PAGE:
60) The Motorcycle Diaries, by Ernesto “Che” Guevara (14)
61) The Muses Are Heard, by Truman Capote (2)
62) No Mercy, by Redmond O’Hanlon (1, 2, 10, 12)
63) Notes From a Small Island, by Bill Bryson (3, 5)
64) Nothing to Declare, by Mary Morris (4, 8)
65) Old Glory, by Jonathan Raban (2, 4, 7)
66) The Old Patagonian Express, by Paul Theroux (4, 12)
67) Out of Africa, by Isak Dinesen (4, 7, 11)
68) Pilgrim at Tinker Creek, by Annie Dillard (9, 12)
69) The Pillars of Hercules, by Paul Theroux (2, 11)
70) The Places in Between, by Rory Stewart (2, 11, 15)
71) Riding to the Tigris, by Freya Stark (1)
72) The Rings of Saturn, by W.G. Sebald (2, 15)
73) The River at the Center of the World, by Simon Winchester (4)
74) River Town, by Peter Hessler (1)
75) Road Fever, by Tim Cahill (1, 4, 12)
76) The Road to Oxiana, by Robert Byron (1, 2, 3, 5, 6, 7)
77) Roughing It, by Mark Twain (2, 4, 11, 13)
78) Sea and Sardinia, by D.H. Lawrence (2, 4)
79) Seven Years in Tibet, by Heinrich Harrer (4, 6, 11, 14)
80) The Sex Lives of Cannibals, by J. Maarten Troost (6, 12)
81) The Size of the World, by Jeff Greenwald (1, 6, 12)
82) Slowly Down the Ganges, by Eric Newby (2, 4)
83) The Snow Leopard, by Peter Matthiessen (1, 4, 9, 10, 11)
84) The Soccer War, by Ryszard Kapuscinski (1)
85) The Songlines, by Bruce Chatwin (1, 2, 4, 12)
86) Terra Incognita, by Sara Wheeler (4, 11)
87) Their Heads are Green and Their Hands are Blue, by Paul Bowles (2)
88) Three Cups of Tea, by Greg Mortenson (11)
89) Travels With Charley, by John Steinbeck (1, 3, 4, 6, 11, 12, 13)
90) Travels With Myself and Another, by Martha Gellhorn (2, 15)
91) Trieste and the Meaning of Nowhere, by Jan Morris (1, 5)
92) Two Towns in Provence, by M.F.K. Fisher (2, 4, 7, 10)
93) Under the Tuscan Sun, by Frances Mayes (6)
94) Video Night in Kathmandu, by Pico Iyer (1, 4, 6, 10, 12)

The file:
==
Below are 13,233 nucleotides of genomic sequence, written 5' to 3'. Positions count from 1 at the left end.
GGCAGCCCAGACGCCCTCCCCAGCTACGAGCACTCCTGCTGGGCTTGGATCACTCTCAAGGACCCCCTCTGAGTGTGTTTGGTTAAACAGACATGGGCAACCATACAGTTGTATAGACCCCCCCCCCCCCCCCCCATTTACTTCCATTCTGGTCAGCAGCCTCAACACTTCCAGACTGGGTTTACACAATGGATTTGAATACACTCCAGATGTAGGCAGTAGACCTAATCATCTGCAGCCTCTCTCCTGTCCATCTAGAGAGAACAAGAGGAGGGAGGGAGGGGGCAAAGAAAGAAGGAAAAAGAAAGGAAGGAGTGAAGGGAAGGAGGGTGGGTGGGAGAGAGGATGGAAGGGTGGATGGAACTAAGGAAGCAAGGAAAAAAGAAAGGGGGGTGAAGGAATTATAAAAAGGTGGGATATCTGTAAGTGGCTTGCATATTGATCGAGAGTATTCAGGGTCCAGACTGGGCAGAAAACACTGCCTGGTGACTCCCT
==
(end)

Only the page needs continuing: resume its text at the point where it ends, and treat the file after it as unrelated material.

95) West With the Night, by Beryl Markham (2, 4)
96) When the Going was Good, by Evelyn Waugh (1, 7)
97) The World of Venice, by Jan Morris (3)
98) The Worst Journey in the World, by Apsley Cherry-Garrard (2, 5, 11)
99) Wrong About Japan, by Peter Carey (2)
100) Zen and the Art of Motorcycle Maintenance, by Robert M. Pirsig (10, 13)

MORE: The 100 Most Celebrated Travel Books of All Time: By the Numbers | The Fine Print | Mapped | Five Great Covers

Source Lists

1) World Hum’s Top 30 Travel Books
2) Conde Nast Traveler’s 86 Greatest Travel Books of All Time
3) The Telegraph’s 20 Best Travel Books of All Time
4) National Geographic Traveler’s Ultimate Travel Library
5) The Times Online’s 20 Best Travel Books of the Past Century
6) Brave New Traveler’s 50 Greatest Travel Books of All Time
7) From Salon, Tom Swick’s Top 20 Travel Books of the 20th Century
8) The International Society of Travel Writers’ Top 10 Best Travel Books of the 20th Century
9) From Salon, Don George’s Favorite Travel Books
10) Salon’s Top 10 Travel Books of the 20th Century
11) NileGuide’s Top 50 Adventure Books of All Time
12) From Transitions Abroad, Top 10 Travel Books lists from a variety of travel writers: Jim Benning, Michael Shapiro, Rolf Potts, Ron Mader, Rory MacLean, Tim Leffel and Ayun Halliday.
13) Smithsonian’s Great Road Trips in American Literature
14) Nomadic Matt’s Best Travel Books
15) The Travel Bookshop’s Top 10 Travel Books

36 Comments for The 100 Most Celebrated Travel Books of All Time

Boomergirl 06.15.10 | 11:05 AM ET

I loved The Drifters by James Michener. Maybe not the traditional travel read but it sure whet my appetite for backpacking through Europe.

Vera Marie Badertscher 06.15.10 | 12:17 PM ET

Your list indicates that some WOMEN should get busy and write about travels in South America and in Africa. What else appears to be missing? And the list should be the Most Celebrated English-language Travel Books of All Time, shouldn’t it?
This is a fascinating project, and I love that you shared your metrics.

Eva Holland 06.15.10 | 12:21 PM ET

Hi Vera - Though we’ve listed their titles in English translation here, a few of the books on the list were originally written in other languages: Kon-Tiki, The Long Walk, The Motorcycle Diaries, Out of Africa and The Rings of Saturn, if I’m remembering right.

Gregory Hubbs 06.15.10 | 12:58 PM ET

Quite a list.